Zofran (Ondansetron Hydrochloride) and/or alternatives
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General Information On Zofran
Zofran is a medication for preventing vomiting or nausea that occurs after a surgery, chemotherapy or radiation therapy for cancer. The generic name of this drug is ondansetron. It belongs to the group of antiemetic medications, and you can buy Zofran as an oral tablet or an oral solution. Zofran works by preventing the action of chemicals in your body that trigger vomiting and nausea. It may also be used for other medical purposes if it has been prescribed by the doctor.
Side Effects for Zofran
An allergic reaction to Zofran is characterized by swelling of the face, throat, lips and tongue, hives, and difficulty breathing. Stop taking the medication and seek immediate medical assistance if you experience any signs of an allergic reaction.
Serious side effects may occur after taking Zofran, but they are very rare. In case they do occur, stop taking the medication and inform your doctor as soon as possible. These serious side effects include the following:
- Difficulty breathing
- Slow heartbeat
- Blurred vision or temporary loss of vision that can last from a few minutes to many hours
- Agitation and anxiety
- Feeling like passing out
- Little or no urine
Mild side effects may also occur, but tell your doctor if they worsen or persist for a long time. These side effects include diarrhea or constipation, fever, headache, drowsiness, fatigue and dizziness.
You must not buy Zofran if you have suffered from an allergic reaction to ondansetron or medications like Dolasetron, Palonosetron and Granisetron. You must also inform your doctor if you have a family or personal history of Long QT syndrome. Be careful while driving or performing any activity that requires alertness, because Zofran may impair your reaction or thinking. Zofran is not known to harm an unborn child, but inform your doctor beforehand if you are pregnant. Do not take this medication if you are breastfeeding unless you have consulted your doctor. Zofran should not be taken by any child who less than 4 years old.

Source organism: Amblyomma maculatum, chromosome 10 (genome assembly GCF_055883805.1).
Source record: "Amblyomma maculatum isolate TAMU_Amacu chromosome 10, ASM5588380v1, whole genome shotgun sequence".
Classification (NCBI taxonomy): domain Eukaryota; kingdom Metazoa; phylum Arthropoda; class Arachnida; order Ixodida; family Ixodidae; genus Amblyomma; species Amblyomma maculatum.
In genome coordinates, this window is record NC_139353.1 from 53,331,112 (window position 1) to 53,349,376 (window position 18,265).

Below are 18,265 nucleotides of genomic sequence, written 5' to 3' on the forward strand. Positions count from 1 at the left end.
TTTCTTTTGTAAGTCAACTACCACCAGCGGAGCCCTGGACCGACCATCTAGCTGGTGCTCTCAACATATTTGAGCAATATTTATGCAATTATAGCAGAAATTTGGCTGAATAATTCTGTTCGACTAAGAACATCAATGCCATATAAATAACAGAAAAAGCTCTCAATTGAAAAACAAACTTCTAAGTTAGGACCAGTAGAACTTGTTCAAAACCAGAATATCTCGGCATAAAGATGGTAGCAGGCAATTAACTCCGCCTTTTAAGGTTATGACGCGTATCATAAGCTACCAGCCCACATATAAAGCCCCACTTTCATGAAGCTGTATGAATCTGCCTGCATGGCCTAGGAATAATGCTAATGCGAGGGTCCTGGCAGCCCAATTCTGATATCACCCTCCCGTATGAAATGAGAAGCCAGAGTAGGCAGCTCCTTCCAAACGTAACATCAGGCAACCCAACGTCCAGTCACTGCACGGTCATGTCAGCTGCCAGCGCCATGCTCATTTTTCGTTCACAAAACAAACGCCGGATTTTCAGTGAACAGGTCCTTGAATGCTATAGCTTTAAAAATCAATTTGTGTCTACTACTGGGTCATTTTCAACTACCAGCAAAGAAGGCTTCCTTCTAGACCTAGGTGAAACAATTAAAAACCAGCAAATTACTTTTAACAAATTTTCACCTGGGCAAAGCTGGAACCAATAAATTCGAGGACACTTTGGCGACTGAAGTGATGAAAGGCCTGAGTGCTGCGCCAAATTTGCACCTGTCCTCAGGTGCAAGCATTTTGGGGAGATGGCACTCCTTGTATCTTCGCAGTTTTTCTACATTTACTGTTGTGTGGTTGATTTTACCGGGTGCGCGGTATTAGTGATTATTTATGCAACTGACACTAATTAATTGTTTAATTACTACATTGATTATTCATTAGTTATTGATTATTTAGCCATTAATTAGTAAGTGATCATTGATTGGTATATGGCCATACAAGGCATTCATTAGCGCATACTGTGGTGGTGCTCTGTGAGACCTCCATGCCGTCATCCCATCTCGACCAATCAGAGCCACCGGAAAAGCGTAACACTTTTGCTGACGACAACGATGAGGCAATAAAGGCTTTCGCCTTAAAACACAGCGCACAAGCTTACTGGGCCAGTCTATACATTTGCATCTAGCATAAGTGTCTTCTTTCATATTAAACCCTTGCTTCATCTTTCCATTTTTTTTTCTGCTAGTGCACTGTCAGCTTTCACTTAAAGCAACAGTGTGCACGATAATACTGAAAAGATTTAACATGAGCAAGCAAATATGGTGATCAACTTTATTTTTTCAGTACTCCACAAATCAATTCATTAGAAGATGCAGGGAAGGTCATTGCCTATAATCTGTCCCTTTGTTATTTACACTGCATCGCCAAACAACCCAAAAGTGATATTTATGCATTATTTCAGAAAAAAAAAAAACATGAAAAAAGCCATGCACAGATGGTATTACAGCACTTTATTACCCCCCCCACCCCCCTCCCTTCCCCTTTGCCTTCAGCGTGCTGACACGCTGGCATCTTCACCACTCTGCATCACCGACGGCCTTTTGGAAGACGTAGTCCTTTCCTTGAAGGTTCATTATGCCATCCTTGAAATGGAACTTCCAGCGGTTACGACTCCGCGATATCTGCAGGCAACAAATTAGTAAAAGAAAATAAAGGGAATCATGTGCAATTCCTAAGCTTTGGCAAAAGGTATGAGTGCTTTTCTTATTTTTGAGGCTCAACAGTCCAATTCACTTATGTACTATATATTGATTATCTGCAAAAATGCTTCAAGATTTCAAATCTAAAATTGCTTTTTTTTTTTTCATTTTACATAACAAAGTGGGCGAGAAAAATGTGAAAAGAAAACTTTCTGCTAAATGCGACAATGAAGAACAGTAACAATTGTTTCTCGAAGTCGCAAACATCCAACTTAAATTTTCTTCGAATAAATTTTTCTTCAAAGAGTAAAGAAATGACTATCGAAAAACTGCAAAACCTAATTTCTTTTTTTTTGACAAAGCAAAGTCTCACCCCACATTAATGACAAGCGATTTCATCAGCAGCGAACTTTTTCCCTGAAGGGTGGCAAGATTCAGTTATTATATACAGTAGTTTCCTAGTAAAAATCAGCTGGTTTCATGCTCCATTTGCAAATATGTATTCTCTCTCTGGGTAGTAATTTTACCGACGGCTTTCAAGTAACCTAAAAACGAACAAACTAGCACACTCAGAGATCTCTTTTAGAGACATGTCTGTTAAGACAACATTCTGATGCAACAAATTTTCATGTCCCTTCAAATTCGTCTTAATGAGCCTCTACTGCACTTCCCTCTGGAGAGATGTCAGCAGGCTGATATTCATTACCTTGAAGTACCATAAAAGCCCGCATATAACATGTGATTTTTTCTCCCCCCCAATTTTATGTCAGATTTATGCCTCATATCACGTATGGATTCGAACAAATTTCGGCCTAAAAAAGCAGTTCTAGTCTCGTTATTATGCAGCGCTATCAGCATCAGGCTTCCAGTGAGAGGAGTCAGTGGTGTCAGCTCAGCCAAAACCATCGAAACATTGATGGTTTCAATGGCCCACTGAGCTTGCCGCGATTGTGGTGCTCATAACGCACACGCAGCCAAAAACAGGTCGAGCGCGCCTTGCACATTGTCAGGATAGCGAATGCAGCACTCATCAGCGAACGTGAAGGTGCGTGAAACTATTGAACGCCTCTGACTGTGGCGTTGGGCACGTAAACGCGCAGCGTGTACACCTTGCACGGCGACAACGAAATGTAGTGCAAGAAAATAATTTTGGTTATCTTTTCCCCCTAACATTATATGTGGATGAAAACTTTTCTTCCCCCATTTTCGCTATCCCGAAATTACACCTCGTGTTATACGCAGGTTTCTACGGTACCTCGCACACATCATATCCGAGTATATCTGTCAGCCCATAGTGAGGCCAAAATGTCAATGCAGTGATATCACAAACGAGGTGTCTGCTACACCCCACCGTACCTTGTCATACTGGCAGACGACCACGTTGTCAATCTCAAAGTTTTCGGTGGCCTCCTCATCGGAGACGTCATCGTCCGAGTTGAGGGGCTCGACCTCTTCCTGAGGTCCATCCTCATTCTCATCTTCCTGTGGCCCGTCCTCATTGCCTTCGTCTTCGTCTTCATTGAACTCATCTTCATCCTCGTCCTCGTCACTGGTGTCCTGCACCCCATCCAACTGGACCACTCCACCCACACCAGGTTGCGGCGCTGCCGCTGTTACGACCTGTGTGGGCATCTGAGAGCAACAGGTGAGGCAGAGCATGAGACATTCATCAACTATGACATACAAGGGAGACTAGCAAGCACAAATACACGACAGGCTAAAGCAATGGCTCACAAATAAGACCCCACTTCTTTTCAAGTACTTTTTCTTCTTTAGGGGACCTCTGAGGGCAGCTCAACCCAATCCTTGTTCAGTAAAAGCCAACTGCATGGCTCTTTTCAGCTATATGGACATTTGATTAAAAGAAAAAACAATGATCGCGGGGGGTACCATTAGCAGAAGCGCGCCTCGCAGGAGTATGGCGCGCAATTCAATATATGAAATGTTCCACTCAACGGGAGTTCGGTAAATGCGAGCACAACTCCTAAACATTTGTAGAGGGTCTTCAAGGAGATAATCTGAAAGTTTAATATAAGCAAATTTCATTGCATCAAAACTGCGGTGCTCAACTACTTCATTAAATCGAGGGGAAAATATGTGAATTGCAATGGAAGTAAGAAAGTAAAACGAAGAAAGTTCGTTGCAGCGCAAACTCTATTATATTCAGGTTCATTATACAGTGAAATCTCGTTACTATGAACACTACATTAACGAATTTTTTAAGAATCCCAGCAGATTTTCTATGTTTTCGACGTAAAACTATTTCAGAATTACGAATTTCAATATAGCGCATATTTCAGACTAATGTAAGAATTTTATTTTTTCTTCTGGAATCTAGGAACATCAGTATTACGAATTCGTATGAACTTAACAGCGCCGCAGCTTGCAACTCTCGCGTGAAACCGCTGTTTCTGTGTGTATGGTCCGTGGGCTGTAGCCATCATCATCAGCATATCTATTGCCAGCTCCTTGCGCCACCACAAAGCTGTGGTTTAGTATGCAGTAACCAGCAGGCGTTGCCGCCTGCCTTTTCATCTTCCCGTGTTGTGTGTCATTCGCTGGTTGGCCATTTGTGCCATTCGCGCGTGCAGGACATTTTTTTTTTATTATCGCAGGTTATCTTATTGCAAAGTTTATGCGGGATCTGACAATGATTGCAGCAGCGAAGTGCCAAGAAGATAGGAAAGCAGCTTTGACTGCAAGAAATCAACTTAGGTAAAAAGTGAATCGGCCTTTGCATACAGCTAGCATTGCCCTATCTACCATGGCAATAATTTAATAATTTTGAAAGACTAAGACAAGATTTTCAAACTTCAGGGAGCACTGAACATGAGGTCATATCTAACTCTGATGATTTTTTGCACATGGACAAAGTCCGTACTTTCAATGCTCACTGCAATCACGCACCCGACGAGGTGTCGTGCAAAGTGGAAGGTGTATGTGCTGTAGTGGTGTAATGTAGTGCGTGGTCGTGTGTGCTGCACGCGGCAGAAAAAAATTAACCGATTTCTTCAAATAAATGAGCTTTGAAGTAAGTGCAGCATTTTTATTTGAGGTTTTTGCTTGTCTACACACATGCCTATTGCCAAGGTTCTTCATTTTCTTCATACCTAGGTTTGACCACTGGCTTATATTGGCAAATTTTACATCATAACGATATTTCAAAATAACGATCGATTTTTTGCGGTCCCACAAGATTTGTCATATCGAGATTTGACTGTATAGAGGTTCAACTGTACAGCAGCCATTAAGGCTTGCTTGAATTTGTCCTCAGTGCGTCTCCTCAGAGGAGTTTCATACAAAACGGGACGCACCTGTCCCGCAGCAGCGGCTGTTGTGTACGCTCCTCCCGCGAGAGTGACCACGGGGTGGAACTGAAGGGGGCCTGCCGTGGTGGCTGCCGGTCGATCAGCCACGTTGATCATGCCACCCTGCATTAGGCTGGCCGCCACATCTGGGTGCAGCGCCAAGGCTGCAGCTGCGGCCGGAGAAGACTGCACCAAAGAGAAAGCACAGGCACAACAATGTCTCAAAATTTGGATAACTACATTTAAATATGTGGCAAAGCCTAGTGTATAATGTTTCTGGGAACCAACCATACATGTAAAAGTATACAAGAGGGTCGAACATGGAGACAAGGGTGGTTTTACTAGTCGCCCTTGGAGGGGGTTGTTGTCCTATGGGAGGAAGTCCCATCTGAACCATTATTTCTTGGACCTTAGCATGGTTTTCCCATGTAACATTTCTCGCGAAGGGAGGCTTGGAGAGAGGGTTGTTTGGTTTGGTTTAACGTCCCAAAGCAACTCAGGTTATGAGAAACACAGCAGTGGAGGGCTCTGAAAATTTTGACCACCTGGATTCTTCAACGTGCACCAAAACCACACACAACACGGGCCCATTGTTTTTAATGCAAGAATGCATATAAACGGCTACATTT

This medication is available as Zofran 4mg, which is a white, film-coated and oval tablet that contains 4mg of ondansetron. Zofran 8mg is a yellow colored tablet with the equivalent of 8mg of ondansetron. The oral solution of Zofran is a clear and colorless or light yellow liquid. 5ml of this solution contains 4mg ondansetron. Zofran must be taken exactly as prescribed by the doctor. The medication may be taken before or after food. You must take the tablet along with a full glass of water. The oral solution must be measured with a special spoon or a cup designed for measuring doses. You must not use a regular tablespoon for measuring the oral solution.
Zofran is known to interact with certain medications that include Phenytoin, Carbamazepine, Phenobarbital, Tramadol, and Rifampin. Inform your doctor about all the prescription drugs and over-the-counter medications you are taking or have taken.
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What is a "Generic" medication/drug?
Generic drugs are medications that have comparable medicinal ingredients as the original brand name drug, but which are generally cheaper in price. Nearly 1 in 3 drugs dispensed are "generic". They undergo testing to ensure that they are similar to their "brand" counterparts in: